Much of the discussion around Google's new PC operating system has focused on a looming battle with Windows, but the biggest losers could be other Linux OSes that have been enjoying some moderate success on netbooks, industry analysts said.
Google announced late Tuesday that it is developing the Chrome OS, a lightweight operating system based on Linux and geared for people who do much of their computing on the Web. The software will eventually run on PCs, but before that it will appear first in netbooks in the second half of 2010, Google says.
The Linux distributions provide easy access to Web applications from the home screen and are designed to boot up quickly. Netbooks, which initially were too small and low-cost to run a full-fledged Windows OS, provided an opportunity for Linux to establish itself in personal computers, an area where it struggled for years to achieve a mainstream role.
But just when some Linux distributions seemed to be gaining a foothold, Google may soon curtail their success. The strength of its brand, and its reputation as a company that builds sleek and easy-to-use products, means it could steamroll over the other Linux candidates, said Joshua Martin, senior analyst at the Yankee Group.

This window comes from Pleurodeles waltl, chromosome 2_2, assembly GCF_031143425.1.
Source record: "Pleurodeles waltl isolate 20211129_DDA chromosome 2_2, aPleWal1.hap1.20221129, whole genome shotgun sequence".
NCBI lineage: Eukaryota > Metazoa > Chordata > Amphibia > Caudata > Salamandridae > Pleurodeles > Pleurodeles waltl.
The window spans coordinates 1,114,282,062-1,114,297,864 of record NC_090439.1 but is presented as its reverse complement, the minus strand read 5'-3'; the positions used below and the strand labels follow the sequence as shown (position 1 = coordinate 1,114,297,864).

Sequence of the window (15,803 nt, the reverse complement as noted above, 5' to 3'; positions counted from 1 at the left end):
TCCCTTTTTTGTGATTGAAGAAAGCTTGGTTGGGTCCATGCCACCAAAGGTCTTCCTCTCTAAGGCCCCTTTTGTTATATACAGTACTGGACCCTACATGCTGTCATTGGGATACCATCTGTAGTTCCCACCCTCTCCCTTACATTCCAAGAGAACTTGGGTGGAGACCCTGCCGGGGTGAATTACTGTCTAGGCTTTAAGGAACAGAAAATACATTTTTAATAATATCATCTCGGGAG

Consumers will be drawn to a brand they recognize and that they associate with efficient online services, rather than to lesser-known names like Ubuntu and Moblin, Martin said. Google's reputation for creating popular online services may also encourage PC makers to adopt the OS in netbooks, he said.
Other Linux distributions still haven't been widely successful in netbooks, setting the bar low for Google's Chrome OS to succeed, said Al Gillen, program vice president at IDC.
"With consumers, who are less likely to be concerned about track record and commercial support, Google Chrome OS could do better than other distros," Gillen said.
There is also a high level of fragmentation in the netbook market, with multiple versions of Linux installed on different machines, a weakness that Google could exploit.
Ultimately, however, end-users will decide whether the Google OS will succeed. Linux-based netbooks have seen slow adoption, with many consumers preferring the familiarity of Windows. Over the past few quarters, around 90 percent of netbooks in mature markets, and as many as 70 percent in developing countries, have shipped with Windows, according to Gartner.
A battle will take place among Chrome and the other Linux distributions, but together they could also create a dent in Microsoft's Windows franchise. Chrome could help to give Linux more recognition on the desktop, creating an easier path for other distributions, according to some Linux providers.